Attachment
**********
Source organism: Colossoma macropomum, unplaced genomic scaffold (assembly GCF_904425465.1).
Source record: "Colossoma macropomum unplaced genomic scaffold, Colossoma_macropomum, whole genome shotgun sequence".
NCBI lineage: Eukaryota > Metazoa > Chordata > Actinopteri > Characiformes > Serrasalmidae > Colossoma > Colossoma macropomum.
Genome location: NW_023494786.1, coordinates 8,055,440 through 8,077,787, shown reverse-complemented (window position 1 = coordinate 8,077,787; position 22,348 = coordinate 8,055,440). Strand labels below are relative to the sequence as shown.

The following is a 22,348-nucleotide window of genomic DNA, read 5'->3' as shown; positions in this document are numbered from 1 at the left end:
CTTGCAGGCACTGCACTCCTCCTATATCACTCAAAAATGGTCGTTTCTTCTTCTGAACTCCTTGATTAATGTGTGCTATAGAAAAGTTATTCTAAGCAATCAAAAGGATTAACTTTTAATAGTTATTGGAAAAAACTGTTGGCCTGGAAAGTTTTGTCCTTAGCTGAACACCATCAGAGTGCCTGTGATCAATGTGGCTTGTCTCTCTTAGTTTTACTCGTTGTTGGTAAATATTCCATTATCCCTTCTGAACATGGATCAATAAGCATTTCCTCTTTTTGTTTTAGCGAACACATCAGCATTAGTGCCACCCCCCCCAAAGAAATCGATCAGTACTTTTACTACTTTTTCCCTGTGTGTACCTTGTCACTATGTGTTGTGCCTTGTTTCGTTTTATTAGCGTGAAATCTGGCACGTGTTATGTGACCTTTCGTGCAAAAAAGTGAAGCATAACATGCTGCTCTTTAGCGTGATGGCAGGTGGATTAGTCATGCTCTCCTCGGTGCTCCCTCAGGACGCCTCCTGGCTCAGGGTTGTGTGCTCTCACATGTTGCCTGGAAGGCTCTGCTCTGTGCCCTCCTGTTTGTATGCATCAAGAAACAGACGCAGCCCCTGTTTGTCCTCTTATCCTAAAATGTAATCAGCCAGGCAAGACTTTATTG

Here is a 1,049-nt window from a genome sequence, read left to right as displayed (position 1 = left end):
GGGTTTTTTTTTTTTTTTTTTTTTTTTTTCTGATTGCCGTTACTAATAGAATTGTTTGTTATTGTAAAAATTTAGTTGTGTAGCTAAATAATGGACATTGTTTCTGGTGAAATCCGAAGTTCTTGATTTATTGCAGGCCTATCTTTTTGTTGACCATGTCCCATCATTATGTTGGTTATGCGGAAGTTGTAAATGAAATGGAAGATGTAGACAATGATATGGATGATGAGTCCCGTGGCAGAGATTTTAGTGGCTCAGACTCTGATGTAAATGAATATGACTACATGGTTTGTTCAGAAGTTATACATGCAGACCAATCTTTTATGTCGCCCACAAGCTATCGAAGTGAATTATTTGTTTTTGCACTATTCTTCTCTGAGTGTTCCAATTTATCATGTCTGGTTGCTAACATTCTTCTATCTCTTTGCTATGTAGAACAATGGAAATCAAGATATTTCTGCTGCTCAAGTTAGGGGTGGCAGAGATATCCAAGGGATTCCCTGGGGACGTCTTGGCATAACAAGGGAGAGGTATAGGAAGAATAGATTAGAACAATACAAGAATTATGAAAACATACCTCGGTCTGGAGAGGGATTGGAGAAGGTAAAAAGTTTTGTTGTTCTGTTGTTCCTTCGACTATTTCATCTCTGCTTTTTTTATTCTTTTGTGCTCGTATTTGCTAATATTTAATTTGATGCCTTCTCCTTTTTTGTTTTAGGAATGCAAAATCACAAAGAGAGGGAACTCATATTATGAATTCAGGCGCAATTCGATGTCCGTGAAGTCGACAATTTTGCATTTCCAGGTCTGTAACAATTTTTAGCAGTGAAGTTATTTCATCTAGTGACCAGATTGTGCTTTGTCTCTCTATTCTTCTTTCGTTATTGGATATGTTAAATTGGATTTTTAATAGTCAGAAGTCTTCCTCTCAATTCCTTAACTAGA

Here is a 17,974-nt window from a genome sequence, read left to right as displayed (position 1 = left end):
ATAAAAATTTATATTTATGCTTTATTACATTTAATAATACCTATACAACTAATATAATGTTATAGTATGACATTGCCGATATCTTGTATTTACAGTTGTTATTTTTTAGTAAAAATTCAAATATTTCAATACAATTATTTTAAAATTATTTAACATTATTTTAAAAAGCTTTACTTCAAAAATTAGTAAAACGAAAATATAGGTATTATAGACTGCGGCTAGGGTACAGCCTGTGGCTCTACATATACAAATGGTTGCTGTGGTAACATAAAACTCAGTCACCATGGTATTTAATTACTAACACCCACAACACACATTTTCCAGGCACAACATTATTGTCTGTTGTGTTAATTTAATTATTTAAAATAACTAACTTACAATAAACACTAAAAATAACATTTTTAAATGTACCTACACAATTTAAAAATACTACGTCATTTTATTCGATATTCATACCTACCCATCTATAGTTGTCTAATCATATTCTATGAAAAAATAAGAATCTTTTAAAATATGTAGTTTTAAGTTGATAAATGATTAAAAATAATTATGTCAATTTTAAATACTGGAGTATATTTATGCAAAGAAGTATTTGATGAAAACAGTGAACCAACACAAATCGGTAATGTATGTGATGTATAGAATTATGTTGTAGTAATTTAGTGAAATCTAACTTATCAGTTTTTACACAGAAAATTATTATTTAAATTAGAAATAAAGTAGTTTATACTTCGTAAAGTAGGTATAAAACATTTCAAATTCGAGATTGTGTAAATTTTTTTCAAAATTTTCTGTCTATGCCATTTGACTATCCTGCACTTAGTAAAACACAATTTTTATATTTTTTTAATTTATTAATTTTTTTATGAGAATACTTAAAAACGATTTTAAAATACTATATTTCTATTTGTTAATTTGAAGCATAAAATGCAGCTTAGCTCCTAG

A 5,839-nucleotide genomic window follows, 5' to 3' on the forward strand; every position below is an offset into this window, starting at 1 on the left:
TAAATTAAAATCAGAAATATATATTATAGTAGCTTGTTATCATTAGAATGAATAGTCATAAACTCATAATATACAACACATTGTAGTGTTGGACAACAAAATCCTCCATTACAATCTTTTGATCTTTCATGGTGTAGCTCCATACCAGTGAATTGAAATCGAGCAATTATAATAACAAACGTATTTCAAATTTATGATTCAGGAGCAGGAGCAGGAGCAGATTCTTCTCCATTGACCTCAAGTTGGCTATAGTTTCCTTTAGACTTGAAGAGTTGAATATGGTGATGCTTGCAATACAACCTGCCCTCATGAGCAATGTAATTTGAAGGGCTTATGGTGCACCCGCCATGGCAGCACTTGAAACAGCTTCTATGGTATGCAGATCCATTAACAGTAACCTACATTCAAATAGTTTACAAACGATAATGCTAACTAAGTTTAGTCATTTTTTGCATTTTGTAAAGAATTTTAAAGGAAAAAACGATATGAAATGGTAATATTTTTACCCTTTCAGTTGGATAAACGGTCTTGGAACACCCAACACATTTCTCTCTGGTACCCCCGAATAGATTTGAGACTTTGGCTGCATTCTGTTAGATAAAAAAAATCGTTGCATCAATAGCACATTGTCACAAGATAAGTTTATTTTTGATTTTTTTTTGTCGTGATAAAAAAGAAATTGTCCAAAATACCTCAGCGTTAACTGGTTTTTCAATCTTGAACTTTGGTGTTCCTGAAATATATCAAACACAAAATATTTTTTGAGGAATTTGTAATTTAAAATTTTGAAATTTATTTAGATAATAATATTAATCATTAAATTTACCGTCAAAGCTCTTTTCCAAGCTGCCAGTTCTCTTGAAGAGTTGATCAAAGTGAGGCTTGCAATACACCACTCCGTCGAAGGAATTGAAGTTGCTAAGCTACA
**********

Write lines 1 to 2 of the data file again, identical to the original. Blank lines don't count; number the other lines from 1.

Source organism: Colossoma macropomum, unplaced genomic scaffold (assembly GCF_904425465.1).
Source record: "Colossoma macropomum unplaced genomic scaffold, Colossoma_macropomum, whole genome shotgun sequence".